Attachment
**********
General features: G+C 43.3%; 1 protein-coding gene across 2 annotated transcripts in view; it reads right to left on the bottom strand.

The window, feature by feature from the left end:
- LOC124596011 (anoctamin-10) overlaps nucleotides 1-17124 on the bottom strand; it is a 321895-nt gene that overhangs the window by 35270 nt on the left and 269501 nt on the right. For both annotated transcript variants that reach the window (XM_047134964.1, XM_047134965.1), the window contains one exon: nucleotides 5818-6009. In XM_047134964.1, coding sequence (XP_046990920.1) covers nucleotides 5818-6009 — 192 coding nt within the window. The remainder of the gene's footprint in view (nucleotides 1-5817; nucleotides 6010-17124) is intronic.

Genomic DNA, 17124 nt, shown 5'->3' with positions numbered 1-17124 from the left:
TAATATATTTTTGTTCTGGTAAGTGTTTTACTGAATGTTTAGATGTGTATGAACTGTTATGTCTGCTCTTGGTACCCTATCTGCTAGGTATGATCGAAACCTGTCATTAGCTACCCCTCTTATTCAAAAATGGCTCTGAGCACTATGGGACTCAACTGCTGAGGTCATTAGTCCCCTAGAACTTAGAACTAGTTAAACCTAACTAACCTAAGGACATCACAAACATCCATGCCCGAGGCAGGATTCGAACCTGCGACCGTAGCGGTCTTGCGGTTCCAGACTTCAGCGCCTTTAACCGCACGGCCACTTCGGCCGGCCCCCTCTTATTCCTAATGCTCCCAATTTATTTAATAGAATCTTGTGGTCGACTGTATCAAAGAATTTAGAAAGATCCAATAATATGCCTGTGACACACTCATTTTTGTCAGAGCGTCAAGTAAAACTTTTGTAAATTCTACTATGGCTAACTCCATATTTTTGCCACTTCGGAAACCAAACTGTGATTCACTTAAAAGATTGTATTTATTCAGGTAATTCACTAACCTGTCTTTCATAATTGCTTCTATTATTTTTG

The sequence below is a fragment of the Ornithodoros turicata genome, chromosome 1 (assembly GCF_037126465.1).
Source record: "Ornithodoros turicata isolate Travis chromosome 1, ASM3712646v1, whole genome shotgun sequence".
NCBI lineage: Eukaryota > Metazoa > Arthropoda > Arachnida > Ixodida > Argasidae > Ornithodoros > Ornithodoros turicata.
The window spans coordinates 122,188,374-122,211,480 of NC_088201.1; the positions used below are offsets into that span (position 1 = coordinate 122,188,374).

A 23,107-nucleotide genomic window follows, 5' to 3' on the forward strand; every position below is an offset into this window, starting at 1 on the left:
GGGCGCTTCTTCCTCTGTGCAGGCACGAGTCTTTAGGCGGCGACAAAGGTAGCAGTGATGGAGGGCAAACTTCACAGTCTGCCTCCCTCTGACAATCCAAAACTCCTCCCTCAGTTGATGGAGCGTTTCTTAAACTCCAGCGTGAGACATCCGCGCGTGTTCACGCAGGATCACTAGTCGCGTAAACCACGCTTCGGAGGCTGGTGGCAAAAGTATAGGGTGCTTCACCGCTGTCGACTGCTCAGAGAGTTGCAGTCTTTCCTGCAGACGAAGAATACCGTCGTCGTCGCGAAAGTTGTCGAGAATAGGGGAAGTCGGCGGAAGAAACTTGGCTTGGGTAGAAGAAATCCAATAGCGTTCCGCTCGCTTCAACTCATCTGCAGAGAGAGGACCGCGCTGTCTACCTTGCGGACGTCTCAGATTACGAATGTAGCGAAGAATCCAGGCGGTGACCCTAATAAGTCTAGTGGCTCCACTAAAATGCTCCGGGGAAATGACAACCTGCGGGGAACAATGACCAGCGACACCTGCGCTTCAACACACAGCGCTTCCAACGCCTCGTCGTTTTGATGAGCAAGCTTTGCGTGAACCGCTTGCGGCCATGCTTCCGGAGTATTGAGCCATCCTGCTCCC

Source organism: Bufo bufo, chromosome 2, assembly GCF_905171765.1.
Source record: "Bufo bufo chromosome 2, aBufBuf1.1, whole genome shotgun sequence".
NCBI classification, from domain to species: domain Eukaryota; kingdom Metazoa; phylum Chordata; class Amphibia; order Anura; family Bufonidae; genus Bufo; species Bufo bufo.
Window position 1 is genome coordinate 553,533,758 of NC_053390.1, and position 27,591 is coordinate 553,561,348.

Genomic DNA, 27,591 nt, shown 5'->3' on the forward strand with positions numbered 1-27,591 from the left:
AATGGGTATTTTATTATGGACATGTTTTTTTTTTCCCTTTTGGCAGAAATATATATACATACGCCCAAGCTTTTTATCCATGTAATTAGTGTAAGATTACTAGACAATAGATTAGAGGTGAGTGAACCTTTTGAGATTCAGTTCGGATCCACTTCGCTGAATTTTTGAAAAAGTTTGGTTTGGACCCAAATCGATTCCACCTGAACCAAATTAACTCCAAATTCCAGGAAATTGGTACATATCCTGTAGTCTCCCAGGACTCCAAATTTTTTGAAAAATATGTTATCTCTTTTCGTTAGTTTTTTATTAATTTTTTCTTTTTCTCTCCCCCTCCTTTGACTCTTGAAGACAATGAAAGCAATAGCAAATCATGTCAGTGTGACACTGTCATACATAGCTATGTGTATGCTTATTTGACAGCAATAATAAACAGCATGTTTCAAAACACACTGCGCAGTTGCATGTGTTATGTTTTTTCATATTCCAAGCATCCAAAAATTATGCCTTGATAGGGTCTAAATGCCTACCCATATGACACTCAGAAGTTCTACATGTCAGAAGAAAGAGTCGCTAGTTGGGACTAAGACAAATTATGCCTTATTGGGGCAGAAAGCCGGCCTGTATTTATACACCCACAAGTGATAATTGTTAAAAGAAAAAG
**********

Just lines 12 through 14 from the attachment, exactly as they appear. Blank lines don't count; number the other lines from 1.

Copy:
Source organism: Bufo bufo, chromosome 2, assembly GCF_905171765.1.
Source record: "Bufo bufo chromosome 2, aBufBuf1.1, whole genome shotgun sequence".
NCBI classification, from domain to species: domain Eukaryota; kingdom Metazoa; phylum Chordata; class Amphibia; order Anura; family Bufonidae; genus Bufo; species Bufo bufo.